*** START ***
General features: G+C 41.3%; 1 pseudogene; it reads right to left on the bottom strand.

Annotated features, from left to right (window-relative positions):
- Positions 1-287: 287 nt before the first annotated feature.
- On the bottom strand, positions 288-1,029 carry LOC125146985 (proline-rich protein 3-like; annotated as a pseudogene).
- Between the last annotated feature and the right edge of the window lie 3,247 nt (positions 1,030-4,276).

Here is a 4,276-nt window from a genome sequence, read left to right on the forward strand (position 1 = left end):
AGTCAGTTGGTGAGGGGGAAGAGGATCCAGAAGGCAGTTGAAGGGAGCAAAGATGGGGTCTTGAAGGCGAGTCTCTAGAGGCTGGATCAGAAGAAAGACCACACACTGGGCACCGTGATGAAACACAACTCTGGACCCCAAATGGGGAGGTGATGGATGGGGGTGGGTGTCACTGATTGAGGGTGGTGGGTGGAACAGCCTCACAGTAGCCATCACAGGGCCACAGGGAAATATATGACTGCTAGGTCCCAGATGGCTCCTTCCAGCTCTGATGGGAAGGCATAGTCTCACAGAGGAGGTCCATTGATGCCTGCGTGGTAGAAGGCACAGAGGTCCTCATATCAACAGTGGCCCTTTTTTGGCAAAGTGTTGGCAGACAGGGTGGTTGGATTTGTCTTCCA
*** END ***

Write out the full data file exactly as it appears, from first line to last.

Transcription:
General features: G+C 41.3%; 1 pseudogene; it reads right to left on the bottom strand.

Annotated features, from left to right (window-relative positions):
- Positions 1-287: 287 nt before the first annotated feature.
- On the bottom strand, positions 288-1,029 carry LOC125146985 (proline-rich protein 3-like; annotated as a pseudogene).
- Between the last annotated feature and the right edge of the window lie 3,247 nt (positions 1,030-4,276).

Here is a 4,276-nt window from a genome sequence, read left to right on the forward strand (position 1 = left end):
AGTCAGTTGGTGAGGGGGAAGAGGATCCAGAAGGCAGTTGAAGGGAGCAAAGATGGGGTCTTGAAGGCGAGTCTCTAGAGGCTGGATCAGAAGAAAGACCACACACTGGGCACCGTGATGAAACACAACTCTGGACCCCAAATGGGGAGGTGATGGATGGGGGTGGGTGTCACTGATTGAGGGTGGTGGGTGGAACAGCCTCACAGTAGCCATCACAGGGCCACAGGGAAATATATGACTGCTAGGTCCCAGATGGCTCCTTCCAGCTCTGATGGGAAGGCATAGTCTCACAGAGGAGGTCCATTGATGCCTGCGTGGTAGAAGGCACAGAGGTCCTCATATCAACAGTGGCCCTTTTTTGGCAAAGTGTTGGCAGACAGGGTGGTTGGATTTGTCTTCCA